Tags: US | Economy

Manufacturing Shows Surprising Strength but Private Jobs Continue to Vanish

Wednesday, 01 Sep 2010 10:13 AM

The manufacturing sector grew faster than expected in August, chalking up a 13th straight month of expansion, helping to calm fears that economic growth was stagnating.

But other reports on Wednesday showing private employers unexpectedly cut jobs last month and construction spending tumbled to a 10-year low in July indicated the recovery from the worst recession since the 1930s faced major headwinds.

"We're in the middle of what is typically a growth scare, where the economic cycle slows down after an initial run up as stimulus fades and we transition from stimulus to having to the economy standing on its own," said Jason Pride, director of investment strategy at Glenmede Investment and Wealth Management in Philadelphia.

"Nevertheless, our expectation is that we don't have an economic double-dip, though we recognize that the risks of something like that are a lot higher now that we're closer to zero on the growth rate."

The Institute for Supply Management said its index of national factory activity rose to 56.3 from 55.5 in July. That was above financial market expectations for 53.0. A reading above 50 indicates expansion in the sector.

Separately, the private sector cut 10,000 jobs in August compared to a gain of 37,000 in July, ADP Employer Services said.

U.S. stock indexes rallied on the manufacturing report, while prices for safe-haven government debt fell. The U.S. dollar rose versus the yen.

The government is expected to report on Friday that nonfarm payrolls dropped 100,000 in August, the third straight month of job declines, with private sector employment increasing only 41,000, according to a Reuters survey.

Last month second quarter 2010 gross domestic product data showed the economic recovery slowing as the boost from an $814 billion government stimulus package and the rebuilding of inventories by businesses fade.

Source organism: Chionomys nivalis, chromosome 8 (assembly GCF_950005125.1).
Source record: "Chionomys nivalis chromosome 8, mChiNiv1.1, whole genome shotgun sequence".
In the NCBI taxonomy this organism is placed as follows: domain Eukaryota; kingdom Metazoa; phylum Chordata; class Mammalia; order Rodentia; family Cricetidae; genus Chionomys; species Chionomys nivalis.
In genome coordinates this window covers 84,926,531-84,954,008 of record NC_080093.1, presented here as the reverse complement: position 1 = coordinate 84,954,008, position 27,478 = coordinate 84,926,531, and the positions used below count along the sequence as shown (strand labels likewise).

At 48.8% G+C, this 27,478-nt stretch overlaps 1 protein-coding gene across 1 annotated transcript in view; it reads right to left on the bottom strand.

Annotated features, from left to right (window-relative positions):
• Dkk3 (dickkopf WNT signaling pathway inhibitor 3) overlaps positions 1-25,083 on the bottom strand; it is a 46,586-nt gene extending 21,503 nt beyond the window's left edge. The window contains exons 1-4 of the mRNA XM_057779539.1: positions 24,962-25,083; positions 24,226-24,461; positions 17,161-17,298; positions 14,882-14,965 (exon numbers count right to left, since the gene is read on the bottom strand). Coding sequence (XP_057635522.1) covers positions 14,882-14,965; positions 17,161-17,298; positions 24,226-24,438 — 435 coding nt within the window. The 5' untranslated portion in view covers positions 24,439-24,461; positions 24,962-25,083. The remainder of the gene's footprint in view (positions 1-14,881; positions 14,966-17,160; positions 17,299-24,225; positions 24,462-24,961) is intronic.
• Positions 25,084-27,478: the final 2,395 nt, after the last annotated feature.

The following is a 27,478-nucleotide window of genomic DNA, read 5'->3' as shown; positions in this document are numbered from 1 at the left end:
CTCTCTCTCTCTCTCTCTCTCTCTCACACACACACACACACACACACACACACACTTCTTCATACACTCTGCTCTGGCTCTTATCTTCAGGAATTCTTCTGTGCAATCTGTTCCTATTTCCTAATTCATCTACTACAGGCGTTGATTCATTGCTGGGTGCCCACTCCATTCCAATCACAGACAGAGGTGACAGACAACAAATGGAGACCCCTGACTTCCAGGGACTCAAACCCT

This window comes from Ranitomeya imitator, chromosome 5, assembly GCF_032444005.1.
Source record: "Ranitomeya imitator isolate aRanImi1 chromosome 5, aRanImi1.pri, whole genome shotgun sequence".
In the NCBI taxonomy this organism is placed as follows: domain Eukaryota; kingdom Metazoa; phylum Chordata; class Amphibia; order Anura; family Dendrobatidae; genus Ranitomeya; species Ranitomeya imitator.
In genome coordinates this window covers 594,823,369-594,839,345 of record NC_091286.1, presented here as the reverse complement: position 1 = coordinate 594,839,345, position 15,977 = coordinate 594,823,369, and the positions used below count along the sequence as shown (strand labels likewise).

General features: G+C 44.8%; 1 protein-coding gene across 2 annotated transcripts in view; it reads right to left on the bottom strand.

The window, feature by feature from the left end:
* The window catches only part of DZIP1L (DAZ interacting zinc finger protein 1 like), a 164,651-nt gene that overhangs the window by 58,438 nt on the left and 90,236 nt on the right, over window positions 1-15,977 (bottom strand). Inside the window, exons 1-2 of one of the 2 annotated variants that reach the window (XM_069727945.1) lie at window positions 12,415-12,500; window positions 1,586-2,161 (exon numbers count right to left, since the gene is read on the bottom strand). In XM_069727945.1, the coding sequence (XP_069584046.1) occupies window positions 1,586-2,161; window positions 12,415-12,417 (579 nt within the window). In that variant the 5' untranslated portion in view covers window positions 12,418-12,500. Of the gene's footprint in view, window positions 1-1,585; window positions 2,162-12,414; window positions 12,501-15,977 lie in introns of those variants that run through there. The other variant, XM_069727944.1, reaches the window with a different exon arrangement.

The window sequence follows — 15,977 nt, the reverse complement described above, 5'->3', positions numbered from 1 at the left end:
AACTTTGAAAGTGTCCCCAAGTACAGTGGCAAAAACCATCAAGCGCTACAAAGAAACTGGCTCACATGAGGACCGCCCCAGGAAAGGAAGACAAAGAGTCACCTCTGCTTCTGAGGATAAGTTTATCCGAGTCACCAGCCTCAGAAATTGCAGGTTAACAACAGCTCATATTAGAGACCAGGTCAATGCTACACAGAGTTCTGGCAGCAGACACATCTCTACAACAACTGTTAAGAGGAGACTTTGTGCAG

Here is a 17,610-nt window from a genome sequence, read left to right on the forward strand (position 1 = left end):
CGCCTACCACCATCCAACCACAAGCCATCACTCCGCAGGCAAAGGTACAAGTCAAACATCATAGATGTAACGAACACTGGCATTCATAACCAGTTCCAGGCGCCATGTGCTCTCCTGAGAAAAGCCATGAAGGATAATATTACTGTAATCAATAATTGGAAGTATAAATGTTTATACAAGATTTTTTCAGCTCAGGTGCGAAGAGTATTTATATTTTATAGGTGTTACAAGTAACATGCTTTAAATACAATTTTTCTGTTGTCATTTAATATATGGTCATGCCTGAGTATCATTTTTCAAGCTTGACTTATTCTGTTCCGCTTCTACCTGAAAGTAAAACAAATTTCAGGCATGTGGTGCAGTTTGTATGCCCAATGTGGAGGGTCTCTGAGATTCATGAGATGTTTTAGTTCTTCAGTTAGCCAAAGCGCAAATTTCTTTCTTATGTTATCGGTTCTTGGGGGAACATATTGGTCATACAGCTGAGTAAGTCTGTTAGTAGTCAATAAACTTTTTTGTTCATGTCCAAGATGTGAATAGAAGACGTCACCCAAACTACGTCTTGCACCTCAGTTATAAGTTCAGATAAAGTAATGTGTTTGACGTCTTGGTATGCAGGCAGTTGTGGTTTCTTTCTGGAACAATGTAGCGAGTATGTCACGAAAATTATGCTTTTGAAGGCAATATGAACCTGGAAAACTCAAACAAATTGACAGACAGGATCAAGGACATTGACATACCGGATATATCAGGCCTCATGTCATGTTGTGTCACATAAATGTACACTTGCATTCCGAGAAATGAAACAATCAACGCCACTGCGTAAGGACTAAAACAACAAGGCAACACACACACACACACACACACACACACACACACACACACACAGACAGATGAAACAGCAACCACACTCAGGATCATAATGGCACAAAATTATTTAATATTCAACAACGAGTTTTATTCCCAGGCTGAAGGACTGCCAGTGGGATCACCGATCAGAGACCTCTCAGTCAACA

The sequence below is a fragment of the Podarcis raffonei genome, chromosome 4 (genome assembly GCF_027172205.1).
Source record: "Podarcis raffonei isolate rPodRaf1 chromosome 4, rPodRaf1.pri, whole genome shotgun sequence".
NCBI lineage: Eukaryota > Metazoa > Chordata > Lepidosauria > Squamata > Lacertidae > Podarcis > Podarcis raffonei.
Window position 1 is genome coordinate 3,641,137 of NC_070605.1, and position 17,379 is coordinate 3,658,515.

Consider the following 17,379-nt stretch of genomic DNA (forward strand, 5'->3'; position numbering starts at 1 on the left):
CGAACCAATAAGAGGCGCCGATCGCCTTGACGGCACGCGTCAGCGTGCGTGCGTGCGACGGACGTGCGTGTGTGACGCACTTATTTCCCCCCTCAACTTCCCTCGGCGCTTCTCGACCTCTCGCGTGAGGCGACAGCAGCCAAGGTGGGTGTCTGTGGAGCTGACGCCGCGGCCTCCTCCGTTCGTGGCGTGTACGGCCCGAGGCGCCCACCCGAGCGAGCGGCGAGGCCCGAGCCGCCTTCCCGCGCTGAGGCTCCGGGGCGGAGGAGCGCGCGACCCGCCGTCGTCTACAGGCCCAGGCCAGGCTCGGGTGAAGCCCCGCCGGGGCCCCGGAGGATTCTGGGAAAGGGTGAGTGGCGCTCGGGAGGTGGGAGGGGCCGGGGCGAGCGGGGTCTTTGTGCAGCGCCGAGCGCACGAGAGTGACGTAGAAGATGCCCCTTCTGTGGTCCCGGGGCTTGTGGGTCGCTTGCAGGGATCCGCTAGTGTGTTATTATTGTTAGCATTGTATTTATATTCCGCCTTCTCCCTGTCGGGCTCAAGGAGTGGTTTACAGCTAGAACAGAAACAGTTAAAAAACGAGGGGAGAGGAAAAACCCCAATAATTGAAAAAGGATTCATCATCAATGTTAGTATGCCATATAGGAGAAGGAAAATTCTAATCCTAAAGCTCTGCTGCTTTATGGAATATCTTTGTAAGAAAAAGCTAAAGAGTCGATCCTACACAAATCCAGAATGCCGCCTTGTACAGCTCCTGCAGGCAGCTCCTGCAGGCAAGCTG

Manufacturing, which has been leading the recovery is still showing some strength and has expanded every month since August 2009.

Departing White House economist Christina Romer called on Wednesday for further steps to stimulate the U.S. economy, saying high budget deficits should not be an excuse for allowing the unemployed to suffer.

"We have tools that would bring unemployment down without worsening our long-run fiscal outlook, if we can only find the will and the wisdom to use them," Romer said in excerpts from a speech she will deliver later at the National Press Club.

A third report on Wednesday showed construction spending dropped 1.0 percent to an annual rate of $805.2 billion, the lowest since July 2000. June's construction outlays were revised down to show a 0.8 percent fall, instead of the previously reported 0.1 percent gain.

The ADP report on private payrolls followed the Challenger report, which showed the number of planned layoffs at U.S. firms fell 17 percent in August from the prior month.

Employers announced 34,768 planned job cuts last month, down from 41,676 in July, outplacement consultancy Challenger, Gray & Christmas, Inc. said.

It was the first month-on-month decline since April, when planned job losses had hit a seven-year low, and the lowest level since June 2000.

Though plans for layoffs are down, however, that still might not mean that hiring is at the top of companies' agenda.

"I think it's pretty clear what's happened is firing has stopped — we're not losing jobs at the disheartening pace we were a year-and-a-half ago — but widespread hiring has really not begun," said Joel Prakken, chairman of Macroeconomic Advisers LLC.

Economists often refer to the ADP report to fine-tune their expectations for the payrolls numbers, though it is not always accurate in predicting the outcome.

In any case, the grim quality of the jobs data is likely to rekindle debate on how to get more people back to work, with the unemployment rate still high at 9.5 percent and expected to rise to 9.6 percent with Friday's report for August.

In other data on Wednesday, U.S. mortgage applications for home purchasing and refinancing increased last week as interest rates hit a new low, a glimmer of hope for a housing market that has failed to find footing in the absence of government support.

Demand for home loan refinancing rose for a fifth straight week, a development that may provide a much-needed jolt to a flailing economy as it could portend an increase in consumer spending.

© 2017 Thomson/Reuters. All rights reserved.

 
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The manufacturing sector grew faster than expected in August, chalking up a 13th straight month of expansion, helping to calm fears that economic growth was stagnating. But other reports on Wednesday showing private employers unexpectedly cut jobs last month and...
US,Economy
713
2010-13-01
Wednesday, 01 Sep 2010 10:13 AM
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